Too much too young for Italy’s Five-Star Movement?

“Paris is worth a mass”, replied my friend, citing Henry IV’s probably apocryphal comment on his conversion to Catholicism in order to break the religious impasse in sixteenth-century France. She was explaining…

Beppe Grillo could be a victim of his own success. EPA/Massimo Percossi

“Paris is worth a mass”, replied my friend, citing Henry IV’s probably apocryphal comment on his conversion to Catholicism in order to break the religious impasse in sixteenth-century France.

She was explaining her decision, despite reservations, to support Beppe Grillo’s Five-Star Movement (M5S) in Italy’s election two weeks ago. The point, she stressed, was that voting for the M5S was worth it in order to mark “a complete break with the mainstream parties”. Sending that message was the important thing.

Almost nine million Italians voted for the Five-Star Movement. More than anyone – pundits, mainstream politicians and probably even Grillo himself – expected.

To put it into context: we still talk about the performance of Silvio Berlusconi’s new party, Forza Italia, in the 1994 general election. Forza Italia got 21% of the vote that time. The M5S took 25.6% in 2013. It is the best new party result in a general election in Western Europe, excluding “repackaged” or merged parties, or the first rounds of democratic elections when all parties are new.

The M5S is now Italy’s largest party in terms of vote share. Only the fact that the two main parties were in centre-left and centre-right alliances prevented it claiming the majority seat bonus (awarded to the largest coalition) in the chamber.

This instead went to the centre-left which, although frittering away a seemingly unassailable lead during the campaign, still finished 0.3% ahead of Berlusconi’s centre-right.

But in the senate (which uses a different electoral system), there is a logjam since the centre-left lacks the numbers to govern. So the M5S now finds itself under pressure from many in Italy’s media and elites to strike an accord with the centre-left so a government can be formed.

Party vote shares in the Chamber of Deputies. Parties in a coalition are the same colour. Data based on that provided by the Ministero dell’Interno. It does not include the ‘Italians abroad’ and Valle D’Aosta constituencies. Duncan McDonnell

For this, and many other reasons, the M5S is between a rock and a hard place. It is a victim, to some extent, of its own success.

First, it suddenly has to contend with 163 new MPs, not one of whom has served even a day on a town council. That’s a big ask of a movement which was only founded in late 2009 and eschews the normal structures of political parties. Imposing discipline both inside and outside parliament will be extremely difficult.

To take just one example: the M5S prohibits its representatives from speaking, unauthorised, to the media. Good luck with that when the new faces find themselves running a gauntlet of tempting microphones and cameras every day in Rome.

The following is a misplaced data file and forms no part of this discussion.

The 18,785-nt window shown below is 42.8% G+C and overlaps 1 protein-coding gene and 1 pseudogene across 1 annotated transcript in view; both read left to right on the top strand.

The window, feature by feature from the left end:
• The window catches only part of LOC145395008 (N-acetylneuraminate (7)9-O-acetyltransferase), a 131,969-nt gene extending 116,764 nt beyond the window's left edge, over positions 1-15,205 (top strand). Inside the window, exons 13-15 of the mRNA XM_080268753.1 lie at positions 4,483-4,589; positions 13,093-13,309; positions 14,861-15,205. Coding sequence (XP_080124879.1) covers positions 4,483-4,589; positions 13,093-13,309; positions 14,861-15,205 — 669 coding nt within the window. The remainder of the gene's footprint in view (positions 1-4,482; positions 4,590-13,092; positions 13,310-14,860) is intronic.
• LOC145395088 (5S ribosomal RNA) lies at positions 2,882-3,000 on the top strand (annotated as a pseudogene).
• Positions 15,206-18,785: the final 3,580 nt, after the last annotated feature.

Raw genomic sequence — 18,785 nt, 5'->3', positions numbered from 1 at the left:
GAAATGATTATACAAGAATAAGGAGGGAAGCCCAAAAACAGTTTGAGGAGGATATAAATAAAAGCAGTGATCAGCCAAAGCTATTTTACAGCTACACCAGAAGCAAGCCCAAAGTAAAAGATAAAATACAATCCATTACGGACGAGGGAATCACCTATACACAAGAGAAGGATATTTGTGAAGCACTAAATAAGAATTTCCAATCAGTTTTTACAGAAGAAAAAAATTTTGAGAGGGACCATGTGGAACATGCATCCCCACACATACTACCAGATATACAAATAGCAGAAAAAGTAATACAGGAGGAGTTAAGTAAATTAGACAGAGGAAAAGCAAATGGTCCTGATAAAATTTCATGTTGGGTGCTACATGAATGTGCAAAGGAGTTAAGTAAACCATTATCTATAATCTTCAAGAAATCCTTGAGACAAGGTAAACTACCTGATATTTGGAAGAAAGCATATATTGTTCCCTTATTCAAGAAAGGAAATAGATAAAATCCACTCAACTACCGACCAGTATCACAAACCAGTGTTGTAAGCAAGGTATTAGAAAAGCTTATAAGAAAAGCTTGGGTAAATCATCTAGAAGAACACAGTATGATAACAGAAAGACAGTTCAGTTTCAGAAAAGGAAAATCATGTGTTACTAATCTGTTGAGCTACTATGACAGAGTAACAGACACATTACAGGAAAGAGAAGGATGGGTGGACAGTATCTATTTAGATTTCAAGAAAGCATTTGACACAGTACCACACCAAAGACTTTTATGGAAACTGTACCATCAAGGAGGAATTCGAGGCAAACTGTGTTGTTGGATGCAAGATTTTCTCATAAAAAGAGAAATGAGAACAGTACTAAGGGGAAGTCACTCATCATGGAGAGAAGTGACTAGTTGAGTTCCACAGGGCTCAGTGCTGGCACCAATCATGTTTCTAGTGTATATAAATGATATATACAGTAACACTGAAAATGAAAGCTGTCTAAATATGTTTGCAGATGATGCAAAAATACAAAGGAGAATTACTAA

Second, the movement in its parliamentary votes will have to balance the diversity of ideologies among both its new representatives and its supporters. If you read the M5S programme and listen to Grillo’s speeches, you find something for everyone – from environmental protection, to universal unemployment benefit, to the ending of monopolies, to reform of the political system and the state. The Movement claims to be “beyond left and right”, but there are clear differences in this respect among its activists and voters.

In a survey conducted with the think-tank Demos of almost 2000 Grillo and M5S Facebook fans last August, we asked respondents to position themselves on a political spectrum ranging from 1 to 10, with 1 being furthest left and 10 furthest right.

The average score for respondents was 3.88, indicating they are generally left of centre. However, it is also clear both from our study and post-election analyses that the M5S is fishing among discontented citizens of right, left and centre. These range from former voters of the northern regionalist Lega Nord to ex-Berlusconi supporters in the South to left-wingers in the “red zones” of central Italy and elsewhere. Convincing all these to come on board in a campaign is one thing. Keeping them there while voting in parliament on the bread-and-butter issues that divide right and left is quite another.

All the above is exacerbated by the calls now for the M5S to support a centre-left administration in order to prevent the country undergoing a second general election or the installation of another technocratic executive (a solution which would extend the suspension of party government in place since November 2011).

However, this would be a bitter and damaging pill to swallow for a movement, whose principal unifying message to supporters and voters - like my friend - is its rejection of the mainstream political class in its entirety.

The irony of course is that, had the M5S not taken quite so many votes from those mainstream parties, it would now be focused solely on settling into a parliamentary opposition role and acclimatizing to institutional life. Instead, it is having to justify its refusal to help provide the country with a governing majority. Sudden and enormous success brings sudden and enormous challenges.

Or, to put it another way: sometimes, a little bit less really can be more.